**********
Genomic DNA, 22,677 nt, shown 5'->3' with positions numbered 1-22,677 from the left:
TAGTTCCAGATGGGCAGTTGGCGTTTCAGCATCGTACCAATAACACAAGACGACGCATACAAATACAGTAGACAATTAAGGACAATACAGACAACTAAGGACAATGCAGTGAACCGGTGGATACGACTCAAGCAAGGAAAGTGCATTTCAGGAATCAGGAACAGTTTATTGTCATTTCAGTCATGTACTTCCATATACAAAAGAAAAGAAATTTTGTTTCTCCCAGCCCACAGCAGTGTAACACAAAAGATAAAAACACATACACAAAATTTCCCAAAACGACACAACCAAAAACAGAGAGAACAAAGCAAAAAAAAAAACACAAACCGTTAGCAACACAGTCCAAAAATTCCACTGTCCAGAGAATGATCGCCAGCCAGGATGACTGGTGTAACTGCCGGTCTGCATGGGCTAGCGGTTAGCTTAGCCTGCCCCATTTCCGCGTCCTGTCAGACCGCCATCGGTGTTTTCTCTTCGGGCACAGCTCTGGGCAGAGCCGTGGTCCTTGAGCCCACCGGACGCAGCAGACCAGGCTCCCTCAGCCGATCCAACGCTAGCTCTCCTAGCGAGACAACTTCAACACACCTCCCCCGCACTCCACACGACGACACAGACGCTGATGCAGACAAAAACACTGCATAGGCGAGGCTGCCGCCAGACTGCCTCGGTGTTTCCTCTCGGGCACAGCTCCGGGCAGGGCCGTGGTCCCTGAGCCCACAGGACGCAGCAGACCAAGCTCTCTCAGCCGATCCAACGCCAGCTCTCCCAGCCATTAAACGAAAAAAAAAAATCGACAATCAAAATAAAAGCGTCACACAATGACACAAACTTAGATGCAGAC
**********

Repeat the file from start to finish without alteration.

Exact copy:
Genomic DNA, 22,677 nt, shown 5'->3' with positions numbered 1-22,677 from the left:
TAGTTCCAGATGGGCAGTTGGCGTTTCAGCATCGTACCAATAACACAAGACGACGCATACAAATACAGTAGACAATTAAGGACAATACAGACAACTAAGGACAATGCAGTGAACCGGTGGATACGACTCAAGCAAGGAAAGTGCATTTCAGGAATCAGGAACAGTTTATTGTCATTTCAGTCATGTACTTCCATATACAAAAGAAAAGAAATTTTGTTTCTCCCAGCCCACAGCAGTGTAACACAAAAGATAAAAACACATACACAAAATTTCCCAAAACGACACAACCAAAAACAGAGAGAACAAAGCAAAAAAAAAAACACAAACCGTTAGCAACACAGTCCAAAAATTCCACTGTCCAGAGAATGATCGCCAGCCAGGATGACTGGTGTAACTGCCGGTCTGCATGGGCTAGCGGTTAGCTTAGCCTGCCCCATTTCCGCGTCCTGTCAGACCGCCATCGGTGTTTTCTCTTCGGGCACAGCTCTGGGCAGAGCCGTGGTCCTTGAGCCCACCGGACGCAGCAGACCAGGCTCCCTCAGCCGATCCAACGCTAGCTCTCCTAGCGAGACAACTTCAACACACCTCCCCCGCACTCCACACGACGACACAGACGCTGATGCAGACAAAAACACTGCATAGGCGAGGCTGCCGCCAGACTGCCTCGGTGTTTCCTCTCGGGCACAGCTCCGGGCAGGGCCGTGGTCCCTGAGCCCACAGGACGCAGCAGACCAAGCTCTCTCAGCCGATCCAACGCCAGCTCTCCCAGCCATTAAACGAAAAAAAAAAATCGACAATCAAAATAAAAGCGTCACACAATGACACAAACTTAGATGCAGAC